James taught that it was by God's "will," that the group to which he wrote were begotten with "the word of truth" (Jas. 1:18). He urged them to "receive with meekness the engrafted word," which was able to save the soul (vs. 21). He continued by insisting they be "doers of the word, and not hearers only" (vs. 22). This "doer of the word" would be one who would continually look to "the perfect law of liberty" (vs. 25). James, by divine inspiration, sought to convey that Christianity was a system of law.
Finally, Jesus Himself taught that He was implementing a law that must be obeyed.
"If ye continue in My Word, then are ye My disciples indeed; and ye shall
know the truth, and the truth shall make you free" (Jno. 8:31,32). He unhesitatingly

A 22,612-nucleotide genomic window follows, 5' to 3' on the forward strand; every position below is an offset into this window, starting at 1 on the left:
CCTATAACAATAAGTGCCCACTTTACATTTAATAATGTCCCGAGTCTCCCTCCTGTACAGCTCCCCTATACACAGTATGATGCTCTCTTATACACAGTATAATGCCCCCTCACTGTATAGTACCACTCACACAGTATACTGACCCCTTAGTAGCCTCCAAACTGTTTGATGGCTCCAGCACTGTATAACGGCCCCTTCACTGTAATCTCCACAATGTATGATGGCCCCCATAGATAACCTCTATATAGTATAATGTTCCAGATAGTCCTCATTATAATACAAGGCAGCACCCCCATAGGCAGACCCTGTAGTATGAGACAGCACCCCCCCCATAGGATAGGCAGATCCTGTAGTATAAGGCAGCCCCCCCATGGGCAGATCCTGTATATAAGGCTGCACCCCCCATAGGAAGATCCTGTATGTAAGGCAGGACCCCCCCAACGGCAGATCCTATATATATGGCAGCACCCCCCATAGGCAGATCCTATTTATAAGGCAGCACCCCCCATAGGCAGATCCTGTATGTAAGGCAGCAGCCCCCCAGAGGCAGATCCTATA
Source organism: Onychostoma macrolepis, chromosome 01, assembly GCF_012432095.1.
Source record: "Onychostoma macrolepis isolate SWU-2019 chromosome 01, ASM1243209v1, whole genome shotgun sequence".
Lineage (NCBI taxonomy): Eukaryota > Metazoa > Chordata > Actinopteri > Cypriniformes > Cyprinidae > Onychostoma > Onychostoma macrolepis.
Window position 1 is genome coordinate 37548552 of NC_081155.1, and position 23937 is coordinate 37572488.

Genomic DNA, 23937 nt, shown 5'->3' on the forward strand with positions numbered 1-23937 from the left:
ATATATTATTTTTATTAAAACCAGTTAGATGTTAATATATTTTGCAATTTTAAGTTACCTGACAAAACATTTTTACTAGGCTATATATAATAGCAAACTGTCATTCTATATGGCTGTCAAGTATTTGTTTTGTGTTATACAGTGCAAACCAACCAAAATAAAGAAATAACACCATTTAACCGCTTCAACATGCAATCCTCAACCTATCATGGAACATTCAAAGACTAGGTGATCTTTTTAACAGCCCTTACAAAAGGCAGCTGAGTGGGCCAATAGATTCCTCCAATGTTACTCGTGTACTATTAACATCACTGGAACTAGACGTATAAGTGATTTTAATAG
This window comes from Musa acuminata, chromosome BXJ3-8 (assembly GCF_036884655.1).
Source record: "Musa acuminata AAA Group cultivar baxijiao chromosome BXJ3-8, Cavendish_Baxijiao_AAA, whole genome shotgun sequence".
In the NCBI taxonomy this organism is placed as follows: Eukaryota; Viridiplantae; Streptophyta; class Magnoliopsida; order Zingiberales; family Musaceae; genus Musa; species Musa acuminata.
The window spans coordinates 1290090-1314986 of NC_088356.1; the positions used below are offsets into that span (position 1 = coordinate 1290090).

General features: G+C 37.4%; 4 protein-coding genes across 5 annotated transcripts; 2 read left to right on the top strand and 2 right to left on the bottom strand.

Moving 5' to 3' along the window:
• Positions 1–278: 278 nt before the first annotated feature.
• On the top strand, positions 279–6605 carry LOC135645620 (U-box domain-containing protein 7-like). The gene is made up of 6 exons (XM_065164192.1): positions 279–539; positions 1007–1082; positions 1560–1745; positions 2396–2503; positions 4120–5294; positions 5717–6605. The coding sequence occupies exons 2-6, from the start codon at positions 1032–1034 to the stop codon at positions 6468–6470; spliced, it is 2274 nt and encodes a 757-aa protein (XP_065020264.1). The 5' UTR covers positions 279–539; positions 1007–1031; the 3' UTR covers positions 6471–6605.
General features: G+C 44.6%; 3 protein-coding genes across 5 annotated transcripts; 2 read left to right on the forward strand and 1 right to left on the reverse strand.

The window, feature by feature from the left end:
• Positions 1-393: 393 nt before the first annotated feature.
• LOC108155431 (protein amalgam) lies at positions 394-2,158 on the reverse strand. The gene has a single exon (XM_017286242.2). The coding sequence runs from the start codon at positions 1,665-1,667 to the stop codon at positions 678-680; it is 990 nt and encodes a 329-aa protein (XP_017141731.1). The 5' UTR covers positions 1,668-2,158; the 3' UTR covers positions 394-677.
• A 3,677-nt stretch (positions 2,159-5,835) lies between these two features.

placed conditions upon discipleship. Was Jesus demanding "strict adherence"
to His Word when He said, "If ye love Me, keep My commandments" (Jno.
14:15)? What did Jesus mean when He told the same men, "He that hath My
commandments, and keepeth them, he it is that loveth Me: and he that loveth
Me shall be loved by My Father, and I will love him and manifiest Myself to
him" (vs. 21)? If obedience to the laws of the New
Testament is "legalism," then Jesus was a "legalist" (cf. Jno. 6:38; Heb. 5:8,9) and the churches of Christ are, therefore, in good company.
Interestingly, the same dictionary cited previously defines "obedience" as "Submission to command, prohibition, law, or duty." It appears a synonymic relationship between the two terms exists. It therefore must be asked, "Can a person really be submissive to a law without closely adhering to it?"